Guest editorial: special issue on automated design and adaptation of heuristics for scheduling and combinatorial optimisation
Scheduling and combinatorial optimisation problems appear in many practical applications in production and service industries and have been the research interest of researchers from operations research and computer science. These problems are usually challenging regarding both complexity and dynamic changes, which requires the development of innovative solution methods. In the last decade, there has been a growing interest in applying computational intelligence techniques to help facilitate the design of algorithms and to enhance the generalization of solutions. This special issue aims to present the most recent advances in scheduling and combinatorial optimisation with a special focus on two themes: (1) automated heuristic design, and (2) self-adaptive algorithms. Following an open call for papers, we received 19 submissions, and six papers are finally accepted for publication. These 6 papers, reflecting the two main themes of the special issue, tackle different challenging problems in the field including production scheduling, scheduling in cloud computing, 2D bin packing, traveling thief problems, and dynamic pickup and delivery problems. To solve these problems, novel solution methods based on genetic programming, cooperative coevolution, ensemble learning, and evolutionary multi-objective optimization, have been proposed and shown very promising results as compared to the state-of-the-art methods in the literature.
Three papers in this special issue focus on the applications of genetic programming (GP) for evolving heuristics for dynamic and complex optimisation problems. This reflects the steady growth of research on GP for automated heuristic design in recent years. In “Evolving dispatching rules for optimising many-objective criteria in the unrelated machine environment”, the authors present the first attempt to take into account many objectives when evolving dispatching rules for unrelated machine scheduling problems with GP. The experimental results show that evolved dispatching rule can outperform standard rules in the literature for more than half of the optimised criteria. Moreover, it is shown that the combination of criteria can have a huge impact on the achieved results, with algorithms performing much better if correlated criteria are optimised together. For certain combinations of criteria, rules evolved by the proposed many-objective GP can outperform those evolved with the single-objective GP.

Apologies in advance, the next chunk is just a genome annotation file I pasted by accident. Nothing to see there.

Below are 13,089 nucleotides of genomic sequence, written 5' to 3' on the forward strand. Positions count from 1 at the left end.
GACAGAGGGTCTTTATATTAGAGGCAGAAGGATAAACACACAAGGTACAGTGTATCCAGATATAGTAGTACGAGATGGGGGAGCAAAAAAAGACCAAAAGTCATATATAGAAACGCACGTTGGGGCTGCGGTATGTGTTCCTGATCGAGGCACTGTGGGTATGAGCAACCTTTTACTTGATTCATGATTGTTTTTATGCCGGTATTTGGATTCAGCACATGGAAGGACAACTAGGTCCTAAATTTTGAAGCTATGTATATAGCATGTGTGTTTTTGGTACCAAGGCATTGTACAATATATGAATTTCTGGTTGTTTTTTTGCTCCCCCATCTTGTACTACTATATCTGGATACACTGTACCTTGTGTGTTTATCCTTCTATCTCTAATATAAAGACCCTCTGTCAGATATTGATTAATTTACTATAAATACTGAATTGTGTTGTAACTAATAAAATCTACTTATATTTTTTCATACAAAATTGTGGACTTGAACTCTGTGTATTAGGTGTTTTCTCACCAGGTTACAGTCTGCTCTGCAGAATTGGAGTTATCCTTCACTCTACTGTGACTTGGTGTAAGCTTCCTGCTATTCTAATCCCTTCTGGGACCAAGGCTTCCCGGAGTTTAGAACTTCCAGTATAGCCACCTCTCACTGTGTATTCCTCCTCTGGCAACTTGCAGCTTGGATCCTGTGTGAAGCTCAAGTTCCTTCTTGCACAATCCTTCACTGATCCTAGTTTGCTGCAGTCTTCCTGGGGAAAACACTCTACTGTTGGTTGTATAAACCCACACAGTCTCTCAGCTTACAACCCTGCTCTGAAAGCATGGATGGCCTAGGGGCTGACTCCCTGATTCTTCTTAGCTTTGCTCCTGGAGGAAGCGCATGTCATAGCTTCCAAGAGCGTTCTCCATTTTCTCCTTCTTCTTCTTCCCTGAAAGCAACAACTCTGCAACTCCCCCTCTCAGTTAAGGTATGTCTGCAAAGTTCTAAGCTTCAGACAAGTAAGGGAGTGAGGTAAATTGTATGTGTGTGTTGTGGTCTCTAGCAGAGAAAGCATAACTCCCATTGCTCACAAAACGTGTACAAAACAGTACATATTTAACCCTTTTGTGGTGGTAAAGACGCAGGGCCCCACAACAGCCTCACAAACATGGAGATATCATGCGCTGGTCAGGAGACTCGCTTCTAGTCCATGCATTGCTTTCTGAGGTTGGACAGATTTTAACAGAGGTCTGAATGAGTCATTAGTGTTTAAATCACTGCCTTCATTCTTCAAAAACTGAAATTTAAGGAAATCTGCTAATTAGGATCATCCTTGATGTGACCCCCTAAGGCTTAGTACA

In “Comparison of ensemble learning methods for creating ensembles of dispatching rules for the unrelated machines environment”, the authors investigate different ways to take advantages of ensemble learning approaches, including boosting, bagging, and cooperative coevolution, to improve the performance of GP for evolving dispatching rules. Also, an ensemble subset search is developed to further improve the performance of the ensemble learning approaches. The influence of the ensemble size and the ensemble combination method are also carefully investigated in this paper. Extensive experiments are conducted to compare different ensemble learning approaches. The analyses show that GP with the proposed single ensemble combination, bagging, and boosting produce the most favourable results. The generated ensembles are significantly better than the rules evolved with standard GP. The proposed ensemble subset search can further improve the results of boosting and bagging GP methods. This paper suggests that ensemble learning is potentially a very useful technique for automated heuristic design.